Researchers Warn of Serious BlackBerry Vulnerability

Companies with BlackBerry communications servers installed behind their gateway security devices could be compromised when a security researcher releases new hack code for the wireless devices.

Businesses that use gateway security appliances to protect Research In Motion’s BlackBerry communications servers could be subject to attacks based on the planned release of exploit code by a high-profile malware researcher.

According to a warning released by network security applications and device provider Secure Computing, organizations with their BlackBerry servers installed behind their gateway intrusion detection boxes could be compromised when researcher Jesse D’Aguanno, a consultant with risk management experts Praetorian Global, of Placerville, Calif., releases his code the week of Aug. 14. D’Aguanno first revealed his vulnerability exploit on Aug. 5 at the Defcon hacker convention in Las Vegas. ….

Read the whole article over on : eWeek.com

Peter de Haas
Peter de Haas

Peter is gedreven door de eindeloze mogelijkheden die technologische vooruitgang biedt. Met een scherp oog voor het herkennen van oplossingen waar anderen slechts problemen zien, is hij een expert in digitale transformaties. Peter zet zich met volle overgave in om individuen, teams en organisaties te begeleiden bij het ontwikkelen van nieuwe vaardigheden en het implementeren van innovatieve oplossingen.

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3 reacties

  1. @ Gregg,
    You’re right that typically exploits only work in certain circumstances. Having that said, how many companies would actually know if they have a BlackBerry security breach ??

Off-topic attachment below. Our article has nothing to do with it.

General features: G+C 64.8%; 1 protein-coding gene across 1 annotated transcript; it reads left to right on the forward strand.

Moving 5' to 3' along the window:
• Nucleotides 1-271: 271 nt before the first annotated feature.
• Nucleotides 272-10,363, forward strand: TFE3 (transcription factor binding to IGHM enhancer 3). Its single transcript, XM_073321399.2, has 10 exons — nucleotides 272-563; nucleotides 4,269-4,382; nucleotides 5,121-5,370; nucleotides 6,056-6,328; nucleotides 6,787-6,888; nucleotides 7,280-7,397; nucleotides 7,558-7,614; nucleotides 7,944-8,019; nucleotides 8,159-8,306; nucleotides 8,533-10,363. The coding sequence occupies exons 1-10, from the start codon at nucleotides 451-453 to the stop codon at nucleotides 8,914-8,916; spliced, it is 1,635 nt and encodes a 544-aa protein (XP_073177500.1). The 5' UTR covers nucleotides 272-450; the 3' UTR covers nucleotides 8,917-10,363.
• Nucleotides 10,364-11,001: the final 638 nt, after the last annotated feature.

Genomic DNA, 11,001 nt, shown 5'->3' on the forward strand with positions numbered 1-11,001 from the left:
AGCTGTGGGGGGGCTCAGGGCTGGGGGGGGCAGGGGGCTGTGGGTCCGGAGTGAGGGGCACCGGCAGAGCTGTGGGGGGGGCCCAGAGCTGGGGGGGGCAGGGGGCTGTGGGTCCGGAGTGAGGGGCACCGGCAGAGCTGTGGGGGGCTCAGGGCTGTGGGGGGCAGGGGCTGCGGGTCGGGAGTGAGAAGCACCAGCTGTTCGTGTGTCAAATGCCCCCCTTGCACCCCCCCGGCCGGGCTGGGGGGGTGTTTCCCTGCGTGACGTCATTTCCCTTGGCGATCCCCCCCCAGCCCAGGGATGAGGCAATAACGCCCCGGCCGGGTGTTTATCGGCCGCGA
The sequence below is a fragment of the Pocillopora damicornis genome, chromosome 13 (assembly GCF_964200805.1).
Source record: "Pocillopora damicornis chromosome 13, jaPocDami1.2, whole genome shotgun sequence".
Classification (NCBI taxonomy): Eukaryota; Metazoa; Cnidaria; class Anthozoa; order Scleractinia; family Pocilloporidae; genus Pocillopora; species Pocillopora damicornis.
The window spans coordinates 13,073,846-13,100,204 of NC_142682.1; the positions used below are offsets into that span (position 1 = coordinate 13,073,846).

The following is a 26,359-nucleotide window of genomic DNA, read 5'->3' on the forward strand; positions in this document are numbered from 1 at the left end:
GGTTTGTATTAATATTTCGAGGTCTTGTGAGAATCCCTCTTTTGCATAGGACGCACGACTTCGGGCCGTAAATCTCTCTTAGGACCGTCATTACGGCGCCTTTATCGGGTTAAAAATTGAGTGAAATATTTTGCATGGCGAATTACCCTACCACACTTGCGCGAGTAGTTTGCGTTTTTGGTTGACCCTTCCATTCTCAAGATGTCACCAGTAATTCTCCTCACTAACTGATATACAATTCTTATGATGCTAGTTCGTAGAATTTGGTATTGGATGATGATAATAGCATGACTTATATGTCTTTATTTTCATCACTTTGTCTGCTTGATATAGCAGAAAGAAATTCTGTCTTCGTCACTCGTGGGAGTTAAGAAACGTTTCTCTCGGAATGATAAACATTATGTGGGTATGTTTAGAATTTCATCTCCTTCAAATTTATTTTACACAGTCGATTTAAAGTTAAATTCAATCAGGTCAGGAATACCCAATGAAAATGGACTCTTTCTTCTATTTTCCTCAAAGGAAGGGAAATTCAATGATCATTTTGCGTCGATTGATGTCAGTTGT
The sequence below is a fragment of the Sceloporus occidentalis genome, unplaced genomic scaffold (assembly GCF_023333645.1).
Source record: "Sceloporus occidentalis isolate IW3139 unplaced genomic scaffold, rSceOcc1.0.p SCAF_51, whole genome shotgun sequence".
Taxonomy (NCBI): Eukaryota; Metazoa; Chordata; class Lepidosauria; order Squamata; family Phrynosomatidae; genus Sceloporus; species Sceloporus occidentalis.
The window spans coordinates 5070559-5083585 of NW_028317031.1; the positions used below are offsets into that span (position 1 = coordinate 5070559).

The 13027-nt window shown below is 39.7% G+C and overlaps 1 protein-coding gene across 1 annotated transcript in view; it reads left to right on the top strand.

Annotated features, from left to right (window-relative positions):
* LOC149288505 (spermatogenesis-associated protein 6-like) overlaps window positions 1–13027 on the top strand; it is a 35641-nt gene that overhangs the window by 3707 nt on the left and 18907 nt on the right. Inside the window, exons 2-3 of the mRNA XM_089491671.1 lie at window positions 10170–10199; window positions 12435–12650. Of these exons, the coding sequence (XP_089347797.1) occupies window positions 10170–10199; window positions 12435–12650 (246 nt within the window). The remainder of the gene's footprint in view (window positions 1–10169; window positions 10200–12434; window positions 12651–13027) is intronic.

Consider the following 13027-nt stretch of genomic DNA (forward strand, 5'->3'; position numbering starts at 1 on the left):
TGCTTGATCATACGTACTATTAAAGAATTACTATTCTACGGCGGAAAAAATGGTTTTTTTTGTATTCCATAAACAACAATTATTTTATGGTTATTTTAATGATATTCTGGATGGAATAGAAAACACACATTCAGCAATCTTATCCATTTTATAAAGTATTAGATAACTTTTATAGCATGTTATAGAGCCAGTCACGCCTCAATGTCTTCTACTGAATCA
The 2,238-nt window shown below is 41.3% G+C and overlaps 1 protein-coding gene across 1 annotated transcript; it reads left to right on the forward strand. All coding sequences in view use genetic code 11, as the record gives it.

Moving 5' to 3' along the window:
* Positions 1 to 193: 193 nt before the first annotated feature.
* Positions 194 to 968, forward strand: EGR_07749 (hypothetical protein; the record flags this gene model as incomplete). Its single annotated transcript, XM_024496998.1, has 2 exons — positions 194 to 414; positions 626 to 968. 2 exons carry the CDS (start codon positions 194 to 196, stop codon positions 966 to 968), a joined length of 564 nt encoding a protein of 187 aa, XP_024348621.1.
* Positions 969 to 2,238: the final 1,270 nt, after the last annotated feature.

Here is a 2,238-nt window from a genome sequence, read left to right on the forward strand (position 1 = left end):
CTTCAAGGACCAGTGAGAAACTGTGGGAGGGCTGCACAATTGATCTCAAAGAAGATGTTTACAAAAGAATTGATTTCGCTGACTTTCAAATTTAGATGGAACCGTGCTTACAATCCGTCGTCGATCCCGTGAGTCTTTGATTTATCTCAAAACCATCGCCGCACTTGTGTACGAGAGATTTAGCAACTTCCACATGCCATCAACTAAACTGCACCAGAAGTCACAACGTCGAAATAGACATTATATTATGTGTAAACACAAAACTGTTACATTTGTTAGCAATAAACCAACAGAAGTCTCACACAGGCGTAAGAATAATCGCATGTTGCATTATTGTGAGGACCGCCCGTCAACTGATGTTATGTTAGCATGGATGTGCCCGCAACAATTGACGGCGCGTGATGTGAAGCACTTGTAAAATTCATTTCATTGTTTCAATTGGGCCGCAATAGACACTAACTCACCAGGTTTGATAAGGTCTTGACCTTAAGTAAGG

2. While on the surface this does look bad, if you have a Policy to not allow 3rd party apps to be loaded on your corporate BlackBerry devices, this ‘hole’ will be fixed. And while we are on the subject of Blackberry, do you have as much trouble as I do finding anything on their site? This document on malware, which I expected to be highlighted or something, was tough to find. I ended up doing a search of their site.
    http://www.blackberry.com/knowledgecenterpublic/livelink.exe/fetch/2000/7979/1181821/828044/1181292/Protecting_the_BlackBerry_device_platform_against_malware.pdf?nodeid=1266119&vernum=0

  3. Would “zero” be the right answer? I don’t want to appear too cynical, but that’s what I would guess. I think that you have touched on an important topic – how many Infrastructure people look at the BlackBerry as a possible threat? But, and I hate to beat a dead horse, a properly used BlackBerry IT Policy *should* fix this.

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